A Very Basic DICOM Introduction

It is assumed that the reader has at least a basic knowledge of DICOM in general, and the DICOM standard itself.

DICOM Objects

DICOM is a specification for the creation, transmission, and storage of digital medical image and report data. It defines a data dictionary, data structures, file formats, client and server services, workflow, and compression, among other things.

DICOM files contain a file header portion, File Meta Information portion, and a single SOP instance. The header is made up of a 128 byte preamble, followed by the characters DICM, all uppercase. The preamble must contain all zeroes if it is not used (sometimes applications will use it for proprietary data).

Following the header is the File Meta Information. This portion follows a tagged file format, and contains information about the file, the series and study it belongs to, and the patient that it belongs to. This information is frequently parsed and used as indexing data by PACS and archive systems.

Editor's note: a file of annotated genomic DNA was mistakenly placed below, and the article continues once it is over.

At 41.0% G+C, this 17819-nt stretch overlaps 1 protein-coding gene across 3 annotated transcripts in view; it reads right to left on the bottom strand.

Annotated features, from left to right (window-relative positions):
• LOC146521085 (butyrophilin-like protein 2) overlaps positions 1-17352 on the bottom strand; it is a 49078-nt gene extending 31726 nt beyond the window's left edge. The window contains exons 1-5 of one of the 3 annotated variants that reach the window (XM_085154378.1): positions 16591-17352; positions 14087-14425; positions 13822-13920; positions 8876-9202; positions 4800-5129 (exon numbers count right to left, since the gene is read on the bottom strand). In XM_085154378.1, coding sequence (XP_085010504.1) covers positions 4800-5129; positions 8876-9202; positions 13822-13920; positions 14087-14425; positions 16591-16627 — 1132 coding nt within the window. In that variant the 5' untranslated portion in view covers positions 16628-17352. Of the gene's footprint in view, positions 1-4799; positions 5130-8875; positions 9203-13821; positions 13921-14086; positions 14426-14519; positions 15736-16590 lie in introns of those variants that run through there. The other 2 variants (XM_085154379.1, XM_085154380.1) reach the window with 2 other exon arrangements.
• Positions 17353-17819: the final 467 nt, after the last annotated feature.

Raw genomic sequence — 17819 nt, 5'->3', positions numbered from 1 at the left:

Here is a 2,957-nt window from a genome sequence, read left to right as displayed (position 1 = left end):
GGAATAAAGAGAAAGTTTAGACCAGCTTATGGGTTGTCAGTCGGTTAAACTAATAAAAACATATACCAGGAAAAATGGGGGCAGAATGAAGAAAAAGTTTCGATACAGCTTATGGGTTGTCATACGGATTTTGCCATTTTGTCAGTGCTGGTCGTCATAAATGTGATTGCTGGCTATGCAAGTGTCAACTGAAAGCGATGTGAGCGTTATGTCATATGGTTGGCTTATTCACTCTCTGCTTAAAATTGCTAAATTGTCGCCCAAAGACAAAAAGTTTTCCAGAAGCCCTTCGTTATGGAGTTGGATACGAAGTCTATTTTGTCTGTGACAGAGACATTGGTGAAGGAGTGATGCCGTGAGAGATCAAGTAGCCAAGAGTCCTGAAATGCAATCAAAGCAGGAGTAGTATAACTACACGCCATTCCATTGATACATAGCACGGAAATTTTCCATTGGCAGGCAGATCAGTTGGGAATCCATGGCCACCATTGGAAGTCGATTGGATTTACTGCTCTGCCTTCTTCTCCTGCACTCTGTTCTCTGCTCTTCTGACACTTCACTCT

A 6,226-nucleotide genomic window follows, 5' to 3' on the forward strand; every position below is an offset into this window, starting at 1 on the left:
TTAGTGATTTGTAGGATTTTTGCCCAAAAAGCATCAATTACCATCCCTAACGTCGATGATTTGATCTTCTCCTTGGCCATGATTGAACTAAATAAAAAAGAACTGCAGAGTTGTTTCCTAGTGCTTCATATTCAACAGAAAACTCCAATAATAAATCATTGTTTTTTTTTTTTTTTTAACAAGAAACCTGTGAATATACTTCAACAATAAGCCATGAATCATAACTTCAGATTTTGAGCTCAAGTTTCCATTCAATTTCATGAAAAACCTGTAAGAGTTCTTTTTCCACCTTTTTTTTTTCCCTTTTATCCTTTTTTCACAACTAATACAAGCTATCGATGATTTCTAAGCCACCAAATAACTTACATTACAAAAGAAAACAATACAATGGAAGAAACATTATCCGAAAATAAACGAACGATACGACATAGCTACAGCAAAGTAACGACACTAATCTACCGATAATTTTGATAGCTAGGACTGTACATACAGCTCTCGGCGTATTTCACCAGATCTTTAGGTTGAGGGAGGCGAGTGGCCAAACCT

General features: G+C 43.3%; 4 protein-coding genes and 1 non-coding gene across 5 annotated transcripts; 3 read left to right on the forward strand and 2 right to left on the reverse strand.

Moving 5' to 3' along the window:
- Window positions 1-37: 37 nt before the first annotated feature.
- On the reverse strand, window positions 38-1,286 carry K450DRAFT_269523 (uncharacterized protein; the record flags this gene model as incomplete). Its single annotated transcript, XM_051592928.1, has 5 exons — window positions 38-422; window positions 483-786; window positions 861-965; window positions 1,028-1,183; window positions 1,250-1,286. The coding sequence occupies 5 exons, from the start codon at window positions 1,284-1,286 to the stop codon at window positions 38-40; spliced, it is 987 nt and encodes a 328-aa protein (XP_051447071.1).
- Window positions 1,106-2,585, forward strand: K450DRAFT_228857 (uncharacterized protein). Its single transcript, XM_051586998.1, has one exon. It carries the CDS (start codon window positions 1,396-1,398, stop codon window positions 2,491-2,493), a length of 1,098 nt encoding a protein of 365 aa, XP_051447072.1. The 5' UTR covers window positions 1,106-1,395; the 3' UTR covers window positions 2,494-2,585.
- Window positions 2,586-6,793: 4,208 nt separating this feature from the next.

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In the DICOM model, a patient can have 1..n studies (sometimes referred to as exams or procedures). Each study consists of 1..n series. A series generally equates to a specific type (modality) of data, or the position of a patient on the acquisition device. Each series contains 1..n DICOM object instances (most commonly images, but also reports, waveform objects, etc.). All of this information is contained in each DICOM object of a study. Therefore, if a study is performed on a patient, containing 2 series, each with 10 instances, all of the instanceswill contain the patient and study information in it's header. The instances will also contain information regarding the series it is in, as well as its instance information.

As mentioned, within the header are multiple data elements, contained within tags. Some of these elements are single values, of different data types. These elements may also be nested, containing their own data elements. This is called a sequence. In addition, it is possible to create your own tags, containing data elements that you define. This is called a private tag, and will generally not be recognized by another application reading your DICOM file. Private tags are useful when you want to convey information not defined within the DICOM standard, to be read generally by another instance of your application, or another application of your writing.